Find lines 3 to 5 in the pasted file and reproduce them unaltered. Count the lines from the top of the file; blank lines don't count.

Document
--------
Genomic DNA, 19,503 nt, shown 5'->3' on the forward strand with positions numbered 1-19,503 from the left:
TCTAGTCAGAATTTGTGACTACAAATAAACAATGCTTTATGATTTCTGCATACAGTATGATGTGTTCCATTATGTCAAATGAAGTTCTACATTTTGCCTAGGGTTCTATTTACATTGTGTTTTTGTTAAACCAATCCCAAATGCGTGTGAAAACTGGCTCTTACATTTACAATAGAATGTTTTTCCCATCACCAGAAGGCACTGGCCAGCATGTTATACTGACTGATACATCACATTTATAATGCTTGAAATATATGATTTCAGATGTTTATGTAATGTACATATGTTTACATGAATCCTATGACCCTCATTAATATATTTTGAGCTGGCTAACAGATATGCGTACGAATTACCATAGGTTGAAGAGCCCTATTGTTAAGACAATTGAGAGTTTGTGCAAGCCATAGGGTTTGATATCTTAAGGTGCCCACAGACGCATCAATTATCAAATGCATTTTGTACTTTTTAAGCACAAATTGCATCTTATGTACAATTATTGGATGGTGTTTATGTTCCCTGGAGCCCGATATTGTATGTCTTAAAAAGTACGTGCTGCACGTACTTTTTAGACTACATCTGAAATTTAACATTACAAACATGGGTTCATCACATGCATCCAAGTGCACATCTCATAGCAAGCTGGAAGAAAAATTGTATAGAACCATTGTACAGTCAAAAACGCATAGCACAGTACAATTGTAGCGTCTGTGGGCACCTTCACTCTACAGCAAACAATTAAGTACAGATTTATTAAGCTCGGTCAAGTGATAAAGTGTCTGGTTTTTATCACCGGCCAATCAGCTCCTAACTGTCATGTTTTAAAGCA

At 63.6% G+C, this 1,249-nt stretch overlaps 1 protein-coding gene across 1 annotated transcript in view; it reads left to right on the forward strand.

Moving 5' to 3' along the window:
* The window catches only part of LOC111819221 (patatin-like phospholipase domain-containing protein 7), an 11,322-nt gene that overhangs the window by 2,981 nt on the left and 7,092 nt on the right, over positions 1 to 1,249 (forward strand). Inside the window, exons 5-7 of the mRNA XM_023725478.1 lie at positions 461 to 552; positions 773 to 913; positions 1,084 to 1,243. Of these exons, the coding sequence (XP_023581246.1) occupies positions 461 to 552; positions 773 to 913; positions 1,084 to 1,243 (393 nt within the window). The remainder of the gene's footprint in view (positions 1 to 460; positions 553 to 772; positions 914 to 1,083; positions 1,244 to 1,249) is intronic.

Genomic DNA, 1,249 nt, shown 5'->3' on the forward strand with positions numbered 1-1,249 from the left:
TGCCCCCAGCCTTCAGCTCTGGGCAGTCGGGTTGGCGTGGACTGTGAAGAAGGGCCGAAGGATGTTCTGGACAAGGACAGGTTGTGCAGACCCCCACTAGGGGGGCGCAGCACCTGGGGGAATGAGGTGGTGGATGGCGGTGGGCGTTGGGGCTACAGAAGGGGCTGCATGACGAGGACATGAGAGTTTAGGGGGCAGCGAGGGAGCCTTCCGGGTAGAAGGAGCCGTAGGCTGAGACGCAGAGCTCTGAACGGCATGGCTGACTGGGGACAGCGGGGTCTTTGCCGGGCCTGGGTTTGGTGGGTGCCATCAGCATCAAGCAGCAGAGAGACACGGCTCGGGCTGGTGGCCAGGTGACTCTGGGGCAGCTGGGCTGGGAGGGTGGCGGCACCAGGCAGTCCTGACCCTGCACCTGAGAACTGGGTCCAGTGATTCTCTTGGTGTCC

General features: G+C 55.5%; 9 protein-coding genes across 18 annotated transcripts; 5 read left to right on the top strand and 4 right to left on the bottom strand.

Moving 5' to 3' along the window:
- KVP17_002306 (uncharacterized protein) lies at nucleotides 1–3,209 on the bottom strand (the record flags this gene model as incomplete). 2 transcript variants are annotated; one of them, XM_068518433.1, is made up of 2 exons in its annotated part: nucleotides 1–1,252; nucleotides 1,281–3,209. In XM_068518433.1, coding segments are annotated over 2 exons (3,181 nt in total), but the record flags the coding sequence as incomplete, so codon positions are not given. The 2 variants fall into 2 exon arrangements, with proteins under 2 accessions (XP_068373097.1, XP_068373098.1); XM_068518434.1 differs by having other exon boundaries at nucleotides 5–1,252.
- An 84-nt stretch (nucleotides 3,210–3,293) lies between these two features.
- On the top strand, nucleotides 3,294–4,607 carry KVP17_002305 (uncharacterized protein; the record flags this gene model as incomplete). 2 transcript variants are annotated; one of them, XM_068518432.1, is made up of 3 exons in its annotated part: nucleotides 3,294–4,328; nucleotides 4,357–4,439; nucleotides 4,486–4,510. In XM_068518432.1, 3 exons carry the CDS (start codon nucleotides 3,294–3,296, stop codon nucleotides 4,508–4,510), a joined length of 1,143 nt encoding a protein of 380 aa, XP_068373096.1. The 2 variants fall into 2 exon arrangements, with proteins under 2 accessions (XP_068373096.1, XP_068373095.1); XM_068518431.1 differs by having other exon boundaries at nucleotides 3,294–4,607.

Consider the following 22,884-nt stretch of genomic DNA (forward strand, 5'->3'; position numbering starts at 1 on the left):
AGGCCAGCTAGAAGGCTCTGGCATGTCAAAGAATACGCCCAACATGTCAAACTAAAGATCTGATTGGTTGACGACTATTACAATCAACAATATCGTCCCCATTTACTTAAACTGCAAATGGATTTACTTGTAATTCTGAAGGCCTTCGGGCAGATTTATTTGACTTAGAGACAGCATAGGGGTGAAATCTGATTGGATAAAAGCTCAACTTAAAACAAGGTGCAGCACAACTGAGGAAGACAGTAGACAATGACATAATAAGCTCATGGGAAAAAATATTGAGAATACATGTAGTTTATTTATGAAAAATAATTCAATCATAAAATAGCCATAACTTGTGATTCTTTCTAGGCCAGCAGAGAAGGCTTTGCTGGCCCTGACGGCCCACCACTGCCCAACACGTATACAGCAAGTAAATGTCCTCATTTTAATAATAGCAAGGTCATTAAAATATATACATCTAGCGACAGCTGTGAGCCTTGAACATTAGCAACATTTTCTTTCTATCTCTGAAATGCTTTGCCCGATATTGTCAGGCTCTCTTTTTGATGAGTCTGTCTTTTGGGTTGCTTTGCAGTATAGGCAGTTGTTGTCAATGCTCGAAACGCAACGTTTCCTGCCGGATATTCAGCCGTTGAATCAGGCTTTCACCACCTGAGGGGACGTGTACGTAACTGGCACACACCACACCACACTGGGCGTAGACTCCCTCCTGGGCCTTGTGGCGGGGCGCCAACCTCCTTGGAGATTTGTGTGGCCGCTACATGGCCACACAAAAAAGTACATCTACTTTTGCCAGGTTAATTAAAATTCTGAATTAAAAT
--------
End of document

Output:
At 63.6% G+C, this 1,249-nt stretch overlaps 1 protein-coding gene across 1 annotated transcript in view; it reads left to right on the forward strand.

Moving 5' to 3' along the window:
* The window catches only part of LOC111819221 (patatin-like phospholipase domain-containing protein 7), an 11,322-nt gene that overhangs the window by 2,981 nt on the left and 7,092 nt on the right, over positions 1 to 1,249 (forward strand). Inside the window, exons 5-7 of the mRNA XM_023725478.1 lie at positions 461 to 552; positions 773 to 913; positions 1,084 to 1,243. Of these exons, the coding sequence (XP_023581246.1) occupies positions 461 to 552; positions 773 to 913; positions 1,084 to 1,243 (393 nt within the window). The remainder of the gene's footprint in view (positions 1 to 460; positions 553 to 772; positions 914 to 1,083; positions 1,244 to 1,249) is intronic.